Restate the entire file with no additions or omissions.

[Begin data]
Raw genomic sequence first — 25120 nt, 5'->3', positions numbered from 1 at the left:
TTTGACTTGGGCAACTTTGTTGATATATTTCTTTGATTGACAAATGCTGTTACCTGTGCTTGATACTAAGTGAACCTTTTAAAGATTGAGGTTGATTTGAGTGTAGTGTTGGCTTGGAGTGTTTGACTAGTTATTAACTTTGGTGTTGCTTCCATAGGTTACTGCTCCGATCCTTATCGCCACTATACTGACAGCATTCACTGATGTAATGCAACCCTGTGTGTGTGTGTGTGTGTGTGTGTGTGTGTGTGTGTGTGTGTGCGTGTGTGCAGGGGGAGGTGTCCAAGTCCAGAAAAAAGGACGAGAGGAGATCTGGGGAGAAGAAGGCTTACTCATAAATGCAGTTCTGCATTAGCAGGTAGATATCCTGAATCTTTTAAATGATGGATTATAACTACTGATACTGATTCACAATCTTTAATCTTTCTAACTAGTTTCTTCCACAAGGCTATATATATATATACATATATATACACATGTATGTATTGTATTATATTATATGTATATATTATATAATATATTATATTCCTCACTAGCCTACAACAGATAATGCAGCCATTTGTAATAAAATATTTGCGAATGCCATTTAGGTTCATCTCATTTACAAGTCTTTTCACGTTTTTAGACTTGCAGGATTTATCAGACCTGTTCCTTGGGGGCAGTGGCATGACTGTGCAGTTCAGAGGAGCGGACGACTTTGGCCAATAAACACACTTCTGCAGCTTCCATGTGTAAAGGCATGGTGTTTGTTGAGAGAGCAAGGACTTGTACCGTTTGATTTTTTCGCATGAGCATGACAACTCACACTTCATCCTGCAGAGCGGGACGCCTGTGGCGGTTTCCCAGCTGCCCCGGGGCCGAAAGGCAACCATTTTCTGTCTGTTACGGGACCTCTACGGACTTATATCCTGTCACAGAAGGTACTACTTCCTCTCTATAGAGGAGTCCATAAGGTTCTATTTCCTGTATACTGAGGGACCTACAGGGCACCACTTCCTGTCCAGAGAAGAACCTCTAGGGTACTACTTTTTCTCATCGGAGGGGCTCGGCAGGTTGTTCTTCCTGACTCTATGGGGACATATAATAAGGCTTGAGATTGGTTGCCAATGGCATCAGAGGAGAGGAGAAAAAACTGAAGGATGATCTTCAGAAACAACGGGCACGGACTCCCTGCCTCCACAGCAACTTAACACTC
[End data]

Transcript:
Raw genomic sequence first — 25120 nt, 5'->3', positions numbered from 1 at the left:
TTTGACTTGGGCAACTTTGTTGATATATTTCTTTGATTGACAAATGCTGTTACCTGTGCTTGATACTAAGTGAACCTTTTAAAGATTGAGGTTGATTTGAGTGTAGTGTTGGCTTGGAGTGTTTGACTAGTTATTAACTTTGGTGTTGCTTCCATAGGTTACTGCTCCGATCCTTATCGCCACTATACTGACAGCATTCACTGATGTAATGCAACCCTGTGTGTGTGTGTGTGTGTGTGTGTGTGTGTGTGTGTGTGTGTGCGTGTGTGCAGGGGGAGGTGTCCAAGTCCAGAAAAAAGGACGAGAGGAGATCTGGGGAGAAGAAGGCTTACTCATAAATGCAGTTCTGCATTAGCAGGTAGATATCCTGAATCTTTTAAATGATGGATTATAACTACTGATACTGATTCACAATCTTTAATCTTTCTAACTAGTTTCTTCCACAAGGCTATATATATATATACATATATATACACATGTATGTATTGTATTATATTATATGTATATATTATATAATATATTATATTCCTCACTAGCCTACAACAGATAATGCAGCCATTTGTAATAAAATATTTGCGAATGCCATTTAGGTTCATCTCATTTACAAGTCTTTTCACGTTTTTAGACTTGCAGGATTTATCAGACCTGTTCCTTGGGGGCAGTGGCATGACTGTGCAGTTCAGAGGAGCGGACGACTTTGGCCAATAAACACACTTCTGCAGCTTCCATGTGTAAAGGCATGGTGTTTGTTGAGAGAGCAAGGACTTGTACCGTTTGATTTTTTCGCATGAGCATGACAACTCACACTTCATCCTGCAGAGCGGGACGCCTGTGGCGGTTTCCCAGCTGCCCCGGGGCCGAAAGGCAACCATTTTCTGTCTGTTACGGGACCTCTACGGACTTATATCCTGTCACAGAAGGTACTACTTCCTCTCTATAGAGGAGTCCATAAGGTTCTATTTCCTGTATACTGAGGGACCTACAGGGCACCACTTCCTGTCCAGAGAAGAACCTCTAGGGTACTACTTTTTCTCATCGGAGGGGCTCGGCAGGTTGTTCTTCCTGACTCTATGGGGACATATAATAAGGCTTGAGATTGGTTGCCAATGGCATCAGAGGAGAGGAGAAAAAACTGAAGGATGATCTTCAGAAACAACGGGCACGGACTCCCTGCCTCCACAGCAACTTAACACTC